Tuesday, February 5, 2008

campus safety after Virginia Tech

Many of my colleagues in the campus security community are feverishly spending money to buy various emergency notification systems, because, apparently the lessons learned from Virginia Tech, it is believed, include some kind of emergency notification system. Buz thinks that they might be useful, not so much to help in an incident such as this, but just so that the school can say they have it to defend itself in a lawsuit.

Even if such a system were in place at VT, it would not have been used because the police thought the incident was confined and under control. In fact there were officers in the dorm where the original two murders happened, but did not say anything about it to students who were entering and leaving. Besides, what would one say? Gee, we've got 2 people killed here, so watch out?! What should we do, Mr. Security!? Go to class? Go Home? Go to the dorm?

A cursory look at some of the uses of the emergency notification systems since VT show that they are only one tool of many and often are not terribly helpful.

The key component of any system such as this is: who makes the decision to send out the message and what message do they send out.

Only the largest schools, with some exceptions, want to spend the money to have skilled full-time professional-level people present or available to make the decisions quickly. Usually these incident happen very quickly and there is a sense of unbelievability and denial which accompanies it.

1 comment:

SERAPH said...


The SERAPH Research Team, consisting of education and law enforcement experts, has discovered five reasons for unsafe college campuses.

The SERAPH Research Team provides a bi-yearly school-safety report for Congress and in 2006 prepared an assessment of the “The Virginia Tech Review Panel Report”.

In its analysis of security concerns at colleges and universities across the country, SERAPH has determined:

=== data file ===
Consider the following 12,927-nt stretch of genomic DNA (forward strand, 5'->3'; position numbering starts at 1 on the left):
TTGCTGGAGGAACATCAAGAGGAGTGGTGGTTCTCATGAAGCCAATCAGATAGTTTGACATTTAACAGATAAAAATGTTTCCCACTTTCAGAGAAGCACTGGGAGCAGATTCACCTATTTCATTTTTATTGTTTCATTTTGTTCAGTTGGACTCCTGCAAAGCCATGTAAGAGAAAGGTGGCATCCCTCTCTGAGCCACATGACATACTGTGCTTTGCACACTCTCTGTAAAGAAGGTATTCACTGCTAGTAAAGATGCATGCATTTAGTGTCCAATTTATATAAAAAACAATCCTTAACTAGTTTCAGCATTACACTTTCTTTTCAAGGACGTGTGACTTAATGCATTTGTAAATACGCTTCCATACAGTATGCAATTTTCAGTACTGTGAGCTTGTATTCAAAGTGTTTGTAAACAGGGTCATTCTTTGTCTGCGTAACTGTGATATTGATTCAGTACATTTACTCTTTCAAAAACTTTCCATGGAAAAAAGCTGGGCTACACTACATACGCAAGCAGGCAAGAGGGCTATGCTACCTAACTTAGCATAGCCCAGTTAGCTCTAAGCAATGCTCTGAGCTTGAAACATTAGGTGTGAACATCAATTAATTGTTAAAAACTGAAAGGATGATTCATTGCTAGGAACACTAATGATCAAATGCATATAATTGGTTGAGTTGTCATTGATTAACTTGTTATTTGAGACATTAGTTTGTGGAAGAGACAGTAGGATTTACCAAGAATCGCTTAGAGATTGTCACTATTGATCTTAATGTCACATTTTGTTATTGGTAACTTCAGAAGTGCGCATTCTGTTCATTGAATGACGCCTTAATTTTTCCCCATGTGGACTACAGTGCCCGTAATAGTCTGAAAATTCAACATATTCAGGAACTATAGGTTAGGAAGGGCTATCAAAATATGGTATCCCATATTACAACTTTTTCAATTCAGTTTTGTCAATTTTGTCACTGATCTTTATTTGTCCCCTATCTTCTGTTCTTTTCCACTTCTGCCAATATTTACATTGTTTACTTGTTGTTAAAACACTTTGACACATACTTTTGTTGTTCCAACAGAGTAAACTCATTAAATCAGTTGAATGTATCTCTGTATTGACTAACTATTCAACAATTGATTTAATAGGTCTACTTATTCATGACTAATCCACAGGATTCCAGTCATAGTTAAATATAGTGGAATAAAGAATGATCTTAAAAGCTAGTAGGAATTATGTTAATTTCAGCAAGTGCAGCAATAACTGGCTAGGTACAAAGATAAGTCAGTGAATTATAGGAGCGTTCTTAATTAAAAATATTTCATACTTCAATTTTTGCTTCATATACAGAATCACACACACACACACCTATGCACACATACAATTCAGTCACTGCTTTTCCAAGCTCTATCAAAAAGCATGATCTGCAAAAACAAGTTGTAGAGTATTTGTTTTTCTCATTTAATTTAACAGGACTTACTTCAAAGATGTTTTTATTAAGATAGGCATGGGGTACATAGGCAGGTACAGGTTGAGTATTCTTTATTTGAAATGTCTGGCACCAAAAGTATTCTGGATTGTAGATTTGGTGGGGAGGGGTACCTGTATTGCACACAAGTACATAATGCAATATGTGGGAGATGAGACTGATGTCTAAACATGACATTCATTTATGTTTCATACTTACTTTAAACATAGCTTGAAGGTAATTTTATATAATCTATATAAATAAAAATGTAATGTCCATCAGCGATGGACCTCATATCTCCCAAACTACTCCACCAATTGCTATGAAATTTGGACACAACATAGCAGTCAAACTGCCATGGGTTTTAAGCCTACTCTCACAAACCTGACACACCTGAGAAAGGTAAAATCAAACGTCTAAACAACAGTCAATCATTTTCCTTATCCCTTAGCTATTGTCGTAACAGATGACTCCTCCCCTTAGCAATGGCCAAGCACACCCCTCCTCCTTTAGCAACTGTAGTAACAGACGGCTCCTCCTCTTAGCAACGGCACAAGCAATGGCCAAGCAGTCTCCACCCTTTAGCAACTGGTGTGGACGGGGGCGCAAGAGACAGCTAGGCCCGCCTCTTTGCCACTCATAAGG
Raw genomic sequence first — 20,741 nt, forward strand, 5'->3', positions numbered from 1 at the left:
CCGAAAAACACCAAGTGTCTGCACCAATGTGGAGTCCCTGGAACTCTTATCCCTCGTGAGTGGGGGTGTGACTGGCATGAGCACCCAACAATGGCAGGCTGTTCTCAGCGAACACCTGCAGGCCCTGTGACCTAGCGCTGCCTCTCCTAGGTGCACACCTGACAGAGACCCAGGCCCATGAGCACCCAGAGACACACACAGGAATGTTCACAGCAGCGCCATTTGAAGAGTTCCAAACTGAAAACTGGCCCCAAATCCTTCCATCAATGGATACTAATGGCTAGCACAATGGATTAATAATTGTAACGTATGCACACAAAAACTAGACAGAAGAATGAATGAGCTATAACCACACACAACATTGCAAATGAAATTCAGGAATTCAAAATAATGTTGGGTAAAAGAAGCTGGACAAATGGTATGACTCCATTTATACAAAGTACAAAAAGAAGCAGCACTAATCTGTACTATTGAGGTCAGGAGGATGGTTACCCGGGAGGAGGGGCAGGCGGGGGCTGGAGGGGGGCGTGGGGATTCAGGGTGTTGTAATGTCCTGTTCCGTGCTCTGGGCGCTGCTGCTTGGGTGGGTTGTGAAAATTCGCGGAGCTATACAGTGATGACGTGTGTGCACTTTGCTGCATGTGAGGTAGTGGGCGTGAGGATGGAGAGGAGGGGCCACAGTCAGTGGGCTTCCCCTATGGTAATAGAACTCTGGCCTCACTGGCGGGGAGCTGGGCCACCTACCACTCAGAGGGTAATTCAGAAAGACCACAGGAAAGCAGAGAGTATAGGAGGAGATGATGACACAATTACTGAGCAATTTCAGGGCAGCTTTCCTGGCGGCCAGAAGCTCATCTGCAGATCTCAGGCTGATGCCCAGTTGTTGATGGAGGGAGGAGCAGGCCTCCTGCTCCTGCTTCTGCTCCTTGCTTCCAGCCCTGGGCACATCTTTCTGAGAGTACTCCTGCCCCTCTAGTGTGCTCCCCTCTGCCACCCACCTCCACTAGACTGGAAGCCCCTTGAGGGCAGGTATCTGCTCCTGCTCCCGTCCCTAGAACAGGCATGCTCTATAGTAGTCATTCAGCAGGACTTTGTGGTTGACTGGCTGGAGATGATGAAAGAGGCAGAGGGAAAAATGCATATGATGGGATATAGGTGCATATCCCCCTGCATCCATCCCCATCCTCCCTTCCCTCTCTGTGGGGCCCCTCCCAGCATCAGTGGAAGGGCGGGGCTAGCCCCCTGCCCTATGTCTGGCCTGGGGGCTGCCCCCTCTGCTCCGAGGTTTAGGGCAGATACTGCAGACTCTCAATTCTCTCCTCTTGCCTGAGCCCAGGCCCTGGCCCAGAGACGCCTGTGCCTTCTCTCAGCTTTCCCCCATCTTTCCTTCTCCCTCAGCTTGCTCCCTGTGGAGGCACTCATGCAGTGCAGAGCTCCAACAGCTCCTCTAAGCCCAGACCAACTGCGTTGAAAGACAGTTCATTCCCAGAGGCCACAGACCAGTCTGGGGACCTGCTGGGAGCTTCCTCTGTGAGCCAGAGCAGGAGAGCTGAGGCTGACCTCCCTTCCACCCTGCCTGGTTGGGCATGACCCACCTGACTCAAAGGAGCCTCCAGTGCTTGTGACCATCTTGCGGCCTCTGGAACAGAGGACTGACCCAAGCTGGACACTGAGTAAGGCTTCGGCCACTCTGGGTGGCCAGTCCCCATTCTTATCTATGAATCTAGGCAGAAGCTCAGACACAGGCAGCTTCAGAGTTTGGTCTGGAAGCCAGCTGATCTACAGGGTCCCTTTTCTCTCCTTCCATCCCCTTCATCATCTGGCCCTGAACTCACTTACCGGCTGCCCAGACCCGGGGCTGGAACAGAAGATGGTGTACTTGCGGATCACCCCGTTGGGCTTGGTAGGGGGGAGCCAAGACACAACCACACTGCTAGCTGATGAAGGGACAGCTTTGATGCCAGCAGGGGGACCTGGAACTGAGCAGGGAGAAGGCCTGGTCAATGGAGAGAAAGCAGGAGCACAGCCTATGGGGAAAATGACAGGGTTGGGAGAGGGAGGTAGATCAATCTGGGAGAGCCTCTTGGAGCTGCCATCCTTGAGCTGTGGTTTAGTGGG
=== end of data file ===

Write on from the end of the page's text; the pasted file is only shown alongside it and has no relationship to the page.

1. Since the Columbine massacre in 1999, police departments across the United States have been training in “active shooter” response. This has been a well-established practice for use in public [K-12] schools.

However, our survey of college and university security directors and police chiefs shows that few have had this training. Two reasons were given: Administrators often do not want to pay for the training or in some cases bar campus security/police from participating in training to avoid what they perceived to be a "militaristic campus atmosphere”.

2. College administrators have no training in security or police operations and as a result micromanage security operations on their campuses. This is problematic because of the obvious delay it causes in response time. In addition, when a college or university has a police department, administrative micromanagement can violate state law regarding obstruction of justice.

3. A proper security audit is vitally important to campus security. However, our survey of security directors / police chiefs indicates that most college administrators will not allow these assessments to be done out of fear of liability exposure and the chance the audit would require changes in management systems.

4. Threat assessment as a science has existed in the United States since the early 1940s. Predication and prevention of violence is a critical aspect of campus security and one that, in SERAPH’s experience, seriously is lacking on higher-education campuses. All Resident Assistants, security / police and department administrators should be trained to identify violent behavior in students, staff and visitors.

A lack of systematic monitoring of people on campus contributes to crime.

5. An emergency plan is only as good as the data in it and the ability of key personnel to use it effectively.

Training is important for the effective management of an emergency by key personnel. You cannot ask untrained people to do what trained people do.

SERAPH Research Team: http://www.seraph.net/about_seraph.html